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Sunday, December 22, 2013

Gearing Up! BlasterSmiths UK 1812 and 612 mag pouches

Not terribly long ago, in a country that seems increasingly near thanks to the jet and information ages... It is a period of unrest. Human survivors, striking out from secure shelters are winning minor victories against the shambling undead that wish to feast on thier delicious brains. During this conflict, blastersmiths and armorers have managed to engineer gear to make human fighters more effective in dealing with the living impaired, a force multiplier for humanity. Pursued by brain-munching zombies, humanity's fighters race from their fortifications to gather much needed supplies to sustain humanity in the face of those that death forgot....

It wasn’t that long ago that carrying extra mags for your Nerf blasters at a Humans vs Zombies game meant stuffing cargo pants with 6 round mags and hoping to not get caught reloading. With the advent of the Raider’s slamfire and 35 round drum, along with 18 round mags coming with the Stampede, things changed. Fire rates increased and competitive magazines no longer fit into the leg pockets of a pair of trousers. With this several different approaches came. Some stuck with thier 6 round mags, others started carrying their 18 round mags and drums in large ill fitting pouches, while still others re-purposed airsoft or military surplus gear to carry thier gear. A few others started engineering their own solutions, and some of those decided to sell their solutions to other players.

Monday, December 16, 2013

DIY: Dirt Cheap IFF patches

I was at Walmart browsing the craft section restocking my Velcro (I might have gone a little bit mad with power), then I spotted some colored outdoor gear patches, for patching raincoats, tents and the like.  It occurred to me that as easy as I had found it to add Velcro to things with fusibles, that I could probably make some team patches with those, by adding a little ingenuity.  After all the industrial strength Velcro I use has adhesive backing and so do the nylon patches.  All that was left was to attach them to my chosen battle apparel, which was easy, so I thought I would go ahead and make a tutorial of it.  For the tutorial I'm only making one color set of patches, but the process can be repeated to make as many color sets as you have material for!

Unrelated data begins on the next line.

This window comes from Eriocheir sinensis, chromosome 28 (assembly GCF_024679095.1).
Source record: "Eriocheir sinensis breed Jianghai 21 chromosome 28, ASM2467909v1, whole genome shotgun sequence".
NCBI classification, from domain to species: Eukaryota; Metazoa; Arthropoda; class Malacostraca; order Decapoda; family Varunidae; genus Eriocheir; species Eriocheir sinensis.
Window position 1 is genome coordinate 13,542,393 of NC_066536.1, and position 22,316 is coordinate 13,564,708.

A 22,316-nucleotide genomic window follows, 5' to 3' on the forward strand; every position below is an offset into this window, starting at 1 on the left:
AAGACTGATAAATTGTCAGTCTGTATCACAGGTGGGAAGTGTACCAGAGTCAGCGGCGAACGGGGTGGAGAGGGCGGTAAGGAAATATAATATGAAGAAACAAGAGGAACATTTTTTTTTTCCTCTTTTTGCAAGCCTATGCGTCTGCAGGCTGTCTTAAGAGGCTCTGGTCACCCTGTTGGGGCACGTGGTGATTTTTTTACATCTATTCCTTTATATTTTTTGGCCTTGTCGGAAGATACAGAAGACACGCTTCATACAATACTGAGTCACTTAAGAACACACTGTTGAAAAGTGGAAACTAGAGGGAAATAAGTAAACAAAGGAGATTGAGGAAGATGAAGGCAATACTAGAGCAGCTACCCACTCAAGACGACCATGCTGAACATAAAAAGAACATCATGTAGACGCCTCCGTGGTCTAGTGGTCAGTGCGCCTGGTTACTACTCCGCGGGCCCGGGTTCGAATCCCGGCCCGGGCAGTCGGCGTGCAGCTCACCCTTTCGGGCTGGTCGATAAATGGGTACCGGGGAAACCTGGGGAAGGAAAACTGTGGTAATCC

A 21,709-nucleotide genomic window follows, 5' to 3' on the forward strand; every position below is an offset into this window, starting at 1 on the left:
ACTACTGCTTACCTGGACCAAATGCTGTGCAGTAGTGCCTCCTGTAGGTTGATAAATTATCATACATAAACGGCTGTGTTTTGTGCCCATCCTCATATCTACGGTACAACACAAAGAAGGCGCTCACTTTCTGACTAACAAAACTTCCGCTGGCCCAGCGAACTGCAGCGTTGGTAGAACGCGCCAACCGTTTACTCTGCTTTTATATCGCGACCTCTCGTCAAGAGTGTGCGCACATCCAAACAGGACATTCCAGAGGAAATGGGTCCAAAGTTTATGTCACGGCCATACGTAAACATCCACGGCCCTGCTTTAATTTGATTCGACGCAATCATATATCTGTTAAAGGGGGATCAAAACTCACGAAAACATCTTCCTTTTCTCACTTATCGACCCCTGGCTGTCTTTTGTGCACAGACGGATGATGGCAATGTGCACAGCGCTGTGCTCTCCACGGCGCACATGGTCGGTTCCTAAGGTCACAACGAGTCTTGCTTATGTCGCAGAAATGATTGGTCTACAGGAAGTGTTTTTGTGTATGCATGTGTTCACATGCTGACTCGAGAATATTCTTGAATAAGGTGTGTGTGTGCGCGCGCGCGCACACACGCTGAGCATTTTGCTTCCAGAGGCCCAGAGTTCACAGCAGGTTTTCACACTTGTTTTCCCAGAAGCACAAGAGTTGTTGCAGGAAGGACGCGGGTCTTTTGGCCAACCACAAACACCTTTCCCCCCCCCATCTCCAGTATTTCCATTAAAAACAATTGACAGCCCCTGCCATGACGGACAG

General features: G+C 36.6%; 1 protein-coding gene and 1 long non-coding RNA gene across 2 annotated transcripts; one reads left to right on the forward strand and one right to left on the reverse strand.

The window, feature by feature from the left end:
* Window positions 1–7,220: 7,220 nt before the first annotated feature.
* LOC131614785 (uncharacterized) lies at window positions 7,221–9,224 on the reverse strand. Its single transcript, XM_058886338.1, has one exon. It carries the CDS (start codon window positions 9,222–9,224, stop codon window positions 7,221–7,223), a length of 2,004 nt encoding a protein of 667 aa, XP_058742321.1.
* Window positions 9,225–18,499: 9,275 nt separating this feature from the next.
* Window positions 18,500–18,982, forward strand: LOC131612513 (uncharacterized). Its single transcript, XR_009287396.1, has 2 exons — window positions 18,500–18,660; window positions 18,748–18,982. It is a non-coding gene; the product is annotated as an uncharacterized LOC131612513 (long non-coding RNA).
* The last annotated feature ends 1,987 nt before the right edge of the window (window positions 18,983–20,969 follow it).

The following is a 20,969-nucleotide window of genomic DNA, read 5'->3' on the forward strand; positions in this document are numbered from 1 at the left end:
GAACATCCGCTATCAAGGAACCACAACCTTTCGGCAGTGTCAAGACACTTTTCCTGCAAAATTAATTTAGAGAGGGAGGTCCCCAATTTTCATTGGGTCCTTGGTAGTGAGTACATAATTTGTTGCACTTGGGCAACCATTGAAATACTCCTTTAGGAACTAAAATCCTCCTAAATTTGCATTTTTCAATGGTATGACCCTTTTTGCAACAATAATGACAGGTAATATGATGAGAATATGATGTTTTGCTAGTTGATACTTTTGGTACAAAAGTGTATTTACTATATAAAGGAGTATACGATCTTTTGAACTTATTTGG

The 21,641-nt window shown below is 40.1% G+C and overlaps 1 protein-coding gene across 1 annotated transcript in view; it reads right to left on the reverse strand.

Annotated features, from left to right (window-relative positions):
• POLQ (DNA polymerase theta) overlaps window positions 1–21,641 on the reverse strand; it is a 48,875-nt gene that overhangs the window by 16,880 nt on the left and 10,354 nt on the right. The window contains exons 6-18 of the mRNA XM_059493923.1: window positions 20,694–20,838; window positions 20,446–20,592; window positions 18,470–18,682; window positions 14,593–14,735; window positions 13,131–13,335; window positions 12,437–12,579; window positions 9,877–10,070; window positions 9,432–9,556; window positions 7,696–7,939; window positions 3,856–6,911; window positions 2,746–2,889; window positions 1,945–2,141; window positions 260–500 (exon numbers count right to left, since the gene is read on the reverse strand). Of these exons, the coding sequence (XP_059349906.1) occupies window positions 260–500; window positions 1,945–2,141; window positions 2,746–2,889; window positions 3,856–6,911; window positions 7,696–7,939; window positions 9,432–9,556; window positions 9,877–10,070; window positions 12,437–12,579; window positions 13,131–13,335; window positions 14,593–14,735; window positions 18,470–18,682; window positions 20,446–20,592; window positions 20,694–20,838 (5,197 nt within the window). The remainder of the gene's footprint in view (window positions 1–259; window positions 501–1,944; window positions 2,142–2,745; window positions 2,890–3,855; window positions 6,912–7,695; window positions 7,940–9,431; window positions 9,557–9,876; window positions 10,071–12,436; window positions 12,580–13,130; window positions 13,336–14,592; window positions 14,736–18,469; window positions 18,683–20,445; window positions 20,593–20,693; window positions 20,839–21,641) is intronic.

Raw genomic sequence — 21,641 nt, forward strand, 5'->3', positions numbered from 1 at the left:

1.  Gather your materials.  As with everything there are other ways to go about making these, but to make them the way I made them you will need:

6" self adhesive 2" width industrial strength Velcro for each color set of patches you intend to make.
1 roll of 2" width Stitch Witchery
1 pack multi color Bondex Pressure Sensitive Nylon Patches
1 garment to attach patches to (I used a hoodie)
Ironing Board
Cloth you don't mind potentially ruining

2. Cut Velcro into 3" sections, two for each color of patch you are making

3. Grab a nylon patch, and two sections of hook side Velcro.

4.  Remove backing from the nylon and the Velcro.

5. Carefully place Velcro sections on the nylon, sticky side to sticky side.  Use a rolling motion starting at one end of the Velcro to reduce air bubbles.

6.  Cut them out and throw away excess nylon.